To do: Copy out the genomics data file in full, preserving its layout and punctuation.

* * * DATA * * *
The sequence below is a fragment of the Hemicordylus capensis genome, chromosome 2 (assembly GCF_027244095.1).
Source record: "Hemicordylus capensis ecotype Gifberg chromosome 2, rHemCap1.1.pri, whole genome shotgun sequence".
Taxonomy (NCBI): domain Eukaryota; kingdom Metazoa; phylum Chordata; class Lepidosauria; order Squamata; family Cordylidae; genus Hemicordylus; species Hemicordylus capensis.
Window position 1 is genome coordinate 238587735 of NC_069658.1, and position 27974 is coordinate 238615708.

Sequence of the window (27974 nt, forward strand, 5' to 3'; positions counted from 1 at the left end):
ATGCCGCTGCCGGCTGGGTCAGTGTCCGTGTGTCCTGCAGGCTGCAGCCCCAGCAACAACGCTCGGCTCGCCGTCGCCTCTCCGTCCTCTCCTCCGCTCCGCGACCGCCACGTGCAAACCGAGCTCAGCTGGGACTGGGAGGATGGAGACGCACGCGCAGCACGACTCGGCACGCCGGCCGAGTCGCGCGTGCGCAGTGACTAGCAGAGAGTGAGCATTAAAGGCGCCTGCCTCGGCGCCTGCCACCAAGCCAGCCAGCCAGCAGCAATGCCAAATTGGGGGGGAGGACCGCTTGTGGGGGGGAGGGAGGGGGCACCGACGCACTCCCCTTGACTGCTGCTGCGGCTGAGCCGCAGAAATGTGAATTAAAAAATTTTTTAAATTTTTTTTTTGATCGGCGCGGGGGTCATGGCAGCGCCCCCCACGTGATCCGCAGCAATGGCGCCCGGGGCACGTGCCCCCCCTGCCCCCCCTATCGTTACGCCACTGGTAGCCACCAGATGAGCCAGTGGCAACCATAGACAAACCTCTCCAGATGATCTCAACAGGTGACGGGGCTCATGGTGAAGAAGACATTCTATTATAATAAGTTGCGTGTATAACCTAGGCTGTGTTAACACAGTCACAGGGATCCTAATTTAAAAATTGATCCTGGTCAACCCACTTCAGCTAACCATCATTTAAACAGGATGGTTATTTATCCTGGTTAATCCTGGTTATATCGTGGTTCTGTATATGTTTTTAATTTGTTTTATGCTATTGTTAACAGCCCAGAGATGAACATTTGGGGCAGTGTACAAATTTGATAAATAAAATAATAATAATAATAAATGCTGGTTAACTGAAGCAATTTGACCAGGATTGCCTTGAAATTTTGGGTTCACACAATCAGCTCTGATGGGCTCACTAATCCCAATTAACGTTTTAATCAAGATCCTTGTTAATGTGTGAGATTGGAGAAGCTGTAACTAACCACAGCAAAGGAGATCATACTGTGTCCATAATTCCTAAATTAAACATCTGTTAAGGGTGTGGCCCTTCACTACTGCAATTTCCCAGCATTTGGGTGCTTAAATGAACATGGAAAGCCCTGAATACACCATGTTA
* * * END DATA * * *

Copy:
The sequence below is a fragment of the Hemicordylus capensis genome, chromosome 2 (assembly GCF_027244095.1).
Source record: "Hemicordylus capensis ecotype Gifberg chromosome 2, rHemCap1.1.pri, whole genome shotgun sequence".
Taxonomy (NCBI): domain Eukaryota; kingdom Metazoa; phylum Chordata; class Lepidosauria; order Squamata; family Cordylidae; genus Hemicordylus; species Hemicordylus capensis.
Window position 1 is genome coordinate 238587735 of NC_069658.1, and position 27974 is coordinate 238615708.

Sequence of the window (27974 nt, forward strand, 5' to 3'; positions counted from 1 at the left end):
ATGCCGCTGCCGGCTGGGTCAGTGTCCGTGTGTCCTGCAGGCTGCAGCCCCAGCAACAACGCTCGGCTCGCCGTCGCCTCTCCGTCCTCTCCTCCGCTCCGCGACCGCCACGTGCAAACCGAGCTCAGCTGGGACTGGGAGGATGGAGACGCACGCGCAGCACGACTCGGCACGCCGGCCGAGTCGCGCGTGCGCAGTGACTAGCAGAGAGTGAGCATTAAAGGCGCCTGCCTCGGCGCCTGCCACCAAGCCAGCCAGCCAGCAGCAATGCCAAATTGGGGGGGAGGACCGCTTGTGGGGGGGAGGGAGGGGGCACCGACGCACTCCCCTTGACTGCTGCTGCGGCTGAGCCGCAGAAATGTGAATTAAAAAATTTTTTAAATTTTTTTTTTGATCGGCGCGGGGGTCATGGCAGCGCCCCCCACGTGATCCGCAGCAATGGCGCCCGGGGCACGTGCCCCCCCTGCCCCCCCTATCGTTACGCCACTGGTAGCCACCAGATGAGCCAGTGGCAACCATAGACAAACCTCTCCAGATGATCTCAACAGGTGACGGGGCTCATGGTGAAGAAGACATTCTATTATAATAAGTTGCGTGTATAACCTAGGCTGTGTTAACACAGTCACAGGGATCCTAATTTAAAAATTGATCCTGGTCAACCCACTTCAGCTAACCATCATTTAAACAGGATGGTTATTTATCCTGGTTAATCCTGGTTATATCGTGGTTCTGTATATGTTTTTAATTTGTTTTATGCTATTGTTAACAGCCCAGAGATGAACATTTGGGGCAGTGTACAAATTTGATAAATAAAATAATAATAATAATAAATGCTGGTTAACTGAAGCAATTTGACCAGGATTGCCTTGAAATTTTGGGTTCACACAATCAGCTCTGATGGGCTCACTAATCCCAATTAACGTTTTAATCAAGATCCTTGTTAATGTGTGAGATTGGAGAAGCTGTAACTAACCACAGCAAAGGAGATCATACTGTGTCCATAATTCCTAAATTAAACATCTGTTAAGGGTGTGGCCCTTCACTACTGCAATTTCCCAGCATTTGGGTGCTTAAATGAACATGGAAAGCCCTGAATACACCATGTTA